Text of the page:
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Unbelievable true story behind Netflix’s horrifying disaster film
Featured Image Credit: Netflix

Unbelievable true story behind Netflix’s horrifying disaster film

The Netflix release is even more horrifying after you realise it's based on true events.

A Netflix disaster movie leaving viewers horrified is actually based on an unbelievable true story.

Viewers have been flocking to social media in shock after watching a disaster movie which has recently come onto Netflix.

However, you'll be even more horrified to learn the movie is actually based on real events.

Viewers' faces when they realise the movie is based on real events.

Directed by Richard Holm and written by Holm, Robin Sherlock Holm, and Nicola Sinclair, the movie focuses on a town in Sweden called Kiruna which is slowly sinking, leaving its residents in danger and needing to flee.

Despite only recently coming onto the streaming service, the disaster movie has already seen itself mentioned in LADbible's 'Netflix Bangers' Facebook group.

One user said: "Yes watched this last night and yes, it's a sitting on the edge of your seat kinda movie."

"Watching it now. So far so good," another added.

And wait until they realise the movie is actually based on a real place and story.

Catch the trailer here:

Indeed, as Netflix Tudum notes, while the film - titled The Abyss - 'is fictional,' 'the sinking town of Kiruna, Sweden, and the mine located there, are real'.

So what happened? Well, on 18 May, 2020, an earthquake shook northern Sweden.

The epicenter of the earthquake was at the 'mining company LKAB's mines in Kiruna' and according to Geoforskning, measured a magnitude of 4.9.

The website explains the earthquake was considered 'man-made' or 'induced' - a fact later confirmed by NORSAR seismologist Volker Oye.

Basically, when miners take out a material from the rock, 'elastic stresses adjust' and this can lead to rocks creaking, also known as 'microquakes' which can then grow larger and lead to earthquakes and risk tunnels collapsing and miners ending up trapped inside.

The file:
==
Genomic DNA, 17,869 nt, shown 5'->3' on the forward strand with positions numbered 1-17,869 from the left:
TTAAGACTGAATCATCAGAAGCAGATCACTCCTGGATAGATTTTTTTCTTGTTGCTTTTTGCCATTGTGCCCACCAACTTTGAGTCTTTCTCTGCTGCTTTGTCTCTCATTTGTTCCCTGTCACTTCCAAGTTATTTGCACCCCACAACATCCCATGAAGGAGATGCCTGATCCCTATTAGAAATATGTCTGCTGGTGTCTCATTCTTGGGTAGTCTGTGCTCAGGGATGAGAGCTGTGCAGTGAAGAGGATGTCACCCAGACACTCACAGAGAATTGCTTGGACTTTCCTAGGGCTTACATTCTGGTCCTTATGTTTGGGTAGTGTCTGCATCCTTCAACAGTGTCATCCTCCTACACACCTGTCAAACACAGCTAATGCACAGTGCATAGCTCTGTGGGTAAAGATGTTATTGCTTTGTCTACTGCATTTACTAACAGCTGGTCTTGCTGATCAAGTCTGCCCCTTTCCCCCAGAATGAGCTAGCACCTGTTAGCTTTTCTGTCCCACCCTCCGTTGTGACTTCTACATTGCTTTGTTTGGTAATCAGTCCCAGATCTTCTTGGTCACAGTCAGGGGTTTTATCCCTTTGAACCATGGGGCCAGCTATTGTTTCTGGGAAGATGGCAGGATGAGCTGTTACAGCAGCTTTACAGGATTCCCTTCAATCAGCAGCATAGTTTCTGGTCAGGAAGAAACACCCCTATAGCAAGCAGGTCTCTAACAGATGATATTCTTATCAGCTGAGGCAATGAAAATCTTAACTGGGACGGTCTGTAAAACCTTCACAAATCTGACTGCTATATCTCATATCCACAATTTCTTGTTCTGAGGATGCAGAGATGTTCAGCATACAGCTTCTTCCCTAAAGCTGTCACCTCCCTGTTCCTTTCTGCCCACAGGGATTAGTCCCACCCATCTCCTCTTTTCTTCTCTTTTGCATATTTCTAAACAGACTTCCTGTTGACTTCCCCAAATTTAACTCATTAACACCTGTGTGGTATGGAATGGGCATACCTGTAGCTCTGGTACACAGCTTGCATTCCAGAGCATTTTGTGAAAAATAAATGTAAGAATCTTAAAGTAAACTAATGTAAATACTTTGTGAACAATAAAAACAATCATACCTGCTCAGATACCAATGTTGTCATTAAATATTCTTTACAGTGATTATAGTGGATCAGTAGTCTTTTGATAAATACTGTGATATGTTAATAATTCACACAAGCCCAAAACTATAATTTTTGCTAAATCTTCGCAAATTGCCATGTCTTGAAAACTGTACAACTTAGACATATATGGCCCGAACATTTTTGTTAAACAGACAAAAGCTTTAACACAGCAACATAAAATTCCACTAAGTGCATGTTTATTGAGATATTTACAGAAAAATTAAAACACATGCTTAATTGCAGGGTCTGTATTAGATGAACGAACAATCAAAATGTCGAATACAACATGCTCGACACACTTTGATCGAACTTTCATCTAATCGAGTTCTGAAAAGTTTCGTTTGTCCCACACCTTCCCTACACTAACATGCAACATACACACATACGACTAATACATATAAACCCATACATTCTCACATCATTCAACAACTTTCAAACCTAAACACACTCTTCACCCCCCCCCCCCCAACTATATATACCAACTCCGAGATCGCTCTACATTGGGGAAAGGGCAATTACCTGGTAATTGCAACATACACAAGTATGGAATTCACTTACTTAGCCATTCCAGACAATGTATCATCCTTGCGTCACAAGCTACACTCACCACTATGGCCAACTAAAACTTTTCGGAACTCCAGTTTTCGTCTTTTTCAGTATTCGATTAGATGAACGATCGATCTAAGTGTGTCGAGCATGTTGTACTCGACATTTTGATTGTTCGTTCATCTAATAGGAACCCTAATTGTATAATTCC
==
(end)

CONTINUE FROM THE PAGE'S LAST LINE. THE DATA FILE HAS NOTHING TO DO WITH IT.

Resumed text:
LKAB said in a press release at the time: "[Translation] The settlements were strongly felt both in society and underground, which is why the mine in Kiruna was evacuated. These occurred at 03.11 in the bed wall, block 22, 1108 meter balancing level. At the time, 13 people were underground and they were evacuated."

There was an earthquake in the town in 2020.

A seismologist at Uppsala University told local newspaper Aftonbladet the earth was 'the most powerful' the country had seen since 2008.

And many mines have since installed networks of sensors in their underground tunnels to keep track of the stresses and microquakes so they can be alerted when the rock around them is particularly unstable and its miners need to evacuate.

Since the earthquake, the Kiruna mine has been undergoing a demolition and relocation project - the town being rebuilt two miles away as per Netflix.

It's hoped the project will be completed by 2035.

Topics: Film and TV, Life, Netflix, Social Media, Twitter